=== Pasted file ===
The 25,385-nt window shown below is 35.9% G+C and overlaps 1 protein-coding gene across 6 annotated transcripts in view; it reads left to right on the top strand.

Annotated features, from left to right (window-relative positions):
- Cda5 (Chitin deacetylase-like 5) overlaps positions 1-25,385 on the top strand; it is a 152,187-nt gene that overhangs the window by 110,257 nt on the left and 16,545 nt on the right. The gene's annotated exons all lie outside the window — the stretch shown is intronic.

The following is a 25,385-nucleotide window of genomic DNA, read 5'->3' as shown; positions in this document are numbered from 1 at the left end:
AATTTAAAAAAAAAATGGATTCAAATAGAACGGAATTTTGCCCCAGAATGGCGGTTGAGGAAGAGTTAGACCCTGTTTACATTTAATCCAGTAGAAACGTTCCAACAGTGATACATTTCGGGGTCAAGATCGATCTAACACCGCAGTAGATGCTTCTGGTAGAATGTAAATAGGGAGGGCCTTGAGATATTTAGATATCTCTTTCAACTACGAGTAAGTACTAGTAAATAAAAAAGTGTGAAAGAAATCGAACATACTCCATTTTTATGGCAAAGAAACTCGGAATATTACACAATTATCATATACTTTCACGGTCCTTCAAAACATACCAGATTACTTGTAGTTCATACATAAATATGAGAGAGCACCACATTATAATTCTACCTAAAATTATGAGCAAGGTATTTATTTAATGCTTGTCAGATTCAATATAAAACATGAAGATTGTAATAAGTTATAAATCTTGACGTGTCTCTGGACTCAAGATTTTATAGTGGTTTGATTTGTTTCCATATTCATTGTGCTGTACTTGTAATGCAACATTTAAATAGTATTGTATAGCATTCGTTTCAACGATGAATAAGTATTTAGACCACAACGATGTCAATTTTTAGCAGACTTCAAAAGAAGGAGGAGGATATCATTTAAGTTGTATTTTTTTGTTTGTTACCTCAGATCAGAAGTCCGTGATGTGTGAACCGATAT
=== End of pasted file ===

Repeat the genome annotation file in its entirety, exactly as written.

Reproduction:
The 25,385-nt window shown below is 35.9% G+C and overlaps 1 protein-coding gene across 6 annotated transcripts in view; it reads left to right on the top strand.

Annotated features, from left to right (window-relative positions):
- Cda5 (Chitin deacetylase-like 5) overlaps positions 1-25,385 on the top strand; it is a 152,187-nt gene that overhangs the window by 110,257 nt on the left and 16,545 nt on the right. The gene's annotated exons all lie outside the window — the stretch shown is intronic.

The following is a 25,385-nucleotide window of genomic DNA, read 5'->3' as shown; positions in this document are numbered from 1 at the left end:
AATTTAAAAAAAAAATGGATTCAAATAGAACGGAATTTTGCCCCAGAATGGCGGTTGAGGAAGAGTTAGACCCTGTTTACATTTAATCCAGTAGAAACGTTCCAACAGTGATACATTTCGGGGTCAAGATCGATCTAACACCGCAGTAGATGCTTCTGGTAGAATGTAAATAGGGAGGGCCTTGAGATATTTAGATATCTCTTTCAACTACGAGTAAGTACTAGTAAATAAAAAAGTGTGAAAGAAATCGAACATACTCCATTTTTATGGCAAAGAAACTCGGAATATTACACAATTATCATATACTTTCACGGTCCTTCAAAACATACCAGATTACTTGTAGTTCATACATAAATATGAGAGAGCACCACATTATAATTCTACCTAAAATTATGAGCAAGGTATTTATTTAATGCTTGTCAGATTCAATATAAAACATGAAGATTGTAATAAGTTATAAATCTTGACGTGTCTCTGGACTCAAGATTTTATAGTGGTTTGATTTGTTTCCATATTCATTGTGCTGTACTTGTAATGCAACATTTAAATAGTATTGTATAGCATTCGTTTCAACGATGAATAAGTATTTAGACCACAACGATGTCAATTTTTAGCAGACTTCAAAAGAAGGAGGAGGATATCATTTAAGTTGTATTTTTTTGTTTGTTACCTCAGATCAGAAGTCCGTGATGTGTGAACCGATAT